I've been planning to do a regular Monday MOOC News article for some time now, compiling my own experiences with MOOCs, and discussing some of the current news and trends. Yesterday I was busy with a few small projects, applying for teaching positions this fall, and there was a general lack of MOOC news. Today has been almost the complete opposite, so let's get into it.
EdX and Google get in bed together.
So it seems that EdX and Google are teaming up to launch MOOC.org sometime next year in the hopes of creating a platform for MOOCs. Individuals, businesses, educational institutions and others would be able to offer their own MOOCs through this platform, similar to having your videos hosted on YouTube. This seems confusing to me, doesn't Google have something like this in Course Builder? What does EdX have that Course Builder doesn't? Well, users for one. Course Builder really hasn't had wide-adoption, and with their university partners, EdX's standing in the field will give a sense of legitimacy to Google's MOOC platform offerings.
A new MOOC looks at badges.
A few groups have joined together to demonstrate the use of badges by putting together a MOOC on the subject. Mozilla (naturally), Blackboard, and a couple others are offering this MOOC, starting yesterday! First, thanks for the heads up guys. You may find your enrollment numbers go up if you give people fair warning. Second, awesome! With more MOOCs being offered having some kind of standardized accreditation, or credential to demonstrate competency is necessary to MOOCs continued success.
The Great MOOC Experiment
Gary S. May, Dean of the College of Engineering at Georgia Institute of Technology, has a great article at Inside Higher Ed, talking about how MOOCs are in their experimental phase, and that we should give them time to mature. While I disagree with his statement "The prospect of MOOCs replacing the physical college campus for undergraduates is dubious at best.", everything else is fairly on point.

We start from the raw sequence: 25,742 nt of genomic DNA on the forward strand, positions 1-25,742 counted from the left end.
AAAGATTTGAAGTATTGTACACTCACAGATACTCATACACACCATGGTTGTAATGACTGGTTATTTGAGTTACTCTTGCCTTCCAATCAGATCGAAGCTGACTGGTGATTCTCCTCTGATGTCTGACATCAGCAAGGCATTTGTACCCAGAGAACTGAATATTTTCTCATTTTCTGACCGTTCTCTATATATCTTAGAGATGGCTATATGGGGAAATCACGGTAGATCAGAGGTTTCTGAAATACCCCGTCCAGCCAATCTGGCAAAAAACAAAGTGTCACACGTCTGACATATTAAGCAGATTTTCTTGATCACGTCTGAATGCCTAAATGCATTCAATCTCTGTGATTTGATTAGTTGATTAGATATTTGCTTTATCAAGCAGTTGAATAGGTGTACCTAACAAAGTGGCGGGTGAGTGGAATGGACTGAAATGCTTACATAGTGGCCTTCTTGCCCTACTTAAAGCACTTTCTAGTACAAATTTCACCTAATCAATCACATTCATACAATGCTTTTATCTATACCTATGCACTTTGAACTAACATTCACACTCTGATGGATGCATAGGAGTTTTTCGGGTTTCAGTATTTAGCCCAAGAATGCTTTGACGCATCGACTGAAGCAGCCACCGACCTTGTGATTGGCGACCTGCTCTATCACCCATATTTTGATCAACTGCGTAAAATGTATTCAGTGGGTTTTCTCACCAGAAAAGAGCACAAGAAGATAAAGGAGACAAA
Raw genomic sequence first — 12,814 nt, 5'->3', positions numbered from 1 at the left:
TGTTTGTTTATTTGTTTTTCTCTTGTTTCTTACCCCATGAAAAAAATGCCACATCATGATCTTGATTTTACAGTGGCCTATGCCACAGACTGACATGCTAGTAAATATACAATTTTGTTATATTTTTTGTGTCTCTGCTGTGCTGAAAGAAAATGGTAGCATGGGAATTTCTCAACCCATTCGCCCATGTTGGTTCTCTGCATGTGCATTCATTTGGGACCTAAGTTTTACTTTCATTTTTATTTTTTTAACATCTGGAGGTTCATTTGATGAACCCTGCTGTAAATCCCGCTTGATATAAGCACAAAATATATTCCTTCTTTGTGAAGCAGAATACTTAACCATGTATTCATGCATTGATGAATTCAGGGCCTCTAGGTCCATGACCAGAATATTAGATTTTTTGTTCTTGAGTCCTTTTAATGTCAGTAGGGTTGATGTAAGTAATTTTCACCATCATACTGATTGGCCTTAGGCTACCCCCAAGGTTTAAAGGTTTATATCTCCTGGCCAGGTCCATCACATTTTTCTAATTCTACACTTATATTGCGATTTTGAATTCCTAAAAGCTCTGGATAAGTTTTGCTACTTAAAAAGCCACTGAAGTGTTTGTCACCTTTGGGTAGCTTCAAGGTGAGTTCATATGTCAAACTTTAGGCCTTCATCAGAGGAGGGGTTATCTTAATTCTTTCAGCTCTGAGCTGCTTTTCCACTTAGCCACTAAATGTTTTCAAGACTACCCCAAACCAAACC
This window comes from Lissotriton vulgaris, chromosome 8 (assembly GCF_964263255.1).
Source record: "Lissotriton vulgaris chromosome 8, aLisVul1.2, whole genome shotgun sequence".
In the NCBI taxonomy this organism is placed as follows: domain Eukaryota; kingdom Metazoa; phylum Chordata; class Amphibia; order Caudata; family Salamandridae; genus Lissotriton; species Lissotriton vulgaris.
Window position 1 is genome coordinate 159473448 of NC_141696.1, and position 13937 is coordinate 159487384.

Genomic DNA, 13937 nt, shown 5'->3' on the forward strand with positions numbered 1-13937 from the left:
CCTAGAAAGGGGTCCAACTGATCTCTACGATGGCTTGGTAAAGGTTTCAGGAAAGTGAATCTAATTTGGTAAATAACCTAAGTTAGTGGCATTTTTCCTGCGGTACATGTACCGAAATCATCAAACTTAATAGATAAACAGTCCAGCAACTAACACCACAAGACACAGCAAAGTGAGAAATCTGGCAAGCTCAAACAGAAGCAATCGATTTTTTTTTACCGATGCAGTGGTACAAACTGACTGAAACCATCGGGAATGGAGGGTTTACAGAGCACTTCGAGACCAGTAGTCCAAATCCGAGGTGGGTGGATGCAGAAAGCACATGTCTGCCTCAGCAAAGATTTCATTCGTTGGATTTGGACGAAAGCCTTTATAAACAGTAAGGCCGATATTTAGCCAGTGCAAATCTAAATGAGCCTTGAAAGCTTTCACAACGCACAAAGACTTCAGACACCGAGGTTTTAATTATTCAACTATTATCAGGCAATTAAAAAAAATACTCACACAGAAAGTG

And from the young people acting like grumpy old people pile...
.. the Daily Tar Heel, the student news paper of UNC, has put out an editorial with the title "MOOCs will never replace traditional methods". You can read the article yourself, but I thought this passage was worth talking about "It also wouldn't be fair to the student in the physical classroom that has met the rigorous demands of lectures and in-class exams to be equated to a MOOC." These students seem to assume that the in-class, and the online environments are inherently different, and that one is more rigorous than the other. Their 'evidence' is that in-class lectures and exams are somehow more difficult than online. In my experience this comparison is flatly false, and that both types of environments are demanding in different ways. The amount of self-control, discipline, and perseverance that are needed for any kind of online course is far greater than that needed for face-to-face courses.
My MOOCsLooks like the Big Data in Education MOOC through Coursera has been put off until October 24th. I'm really looking forward to it, so hopefully this delay will make the course that much better.
- Teaching with Moodle: An Introduction - This course is focused on Moodle newcomers, but I signed up to get Mary Cooch's perspective on Moodle, and to help build my contact list with other Moodle users. I spent today answering questions in the questions and answers forum, and replying to other posts. Its always fun to hear how people use Moodle, and how they solve issues differently.
- Instructional Methods in Health Professions Education - I haven't been active in this course, but I am looking forward to taking a day and seeing what they have for andragogy, and any special things to watch out for in health care education.
- Foundations of Business Strategy - Another course I'm kind of half taking, but I may become more involved in it soon. Having just started my business I'm going to need to start thinking in business strategy terms more and more.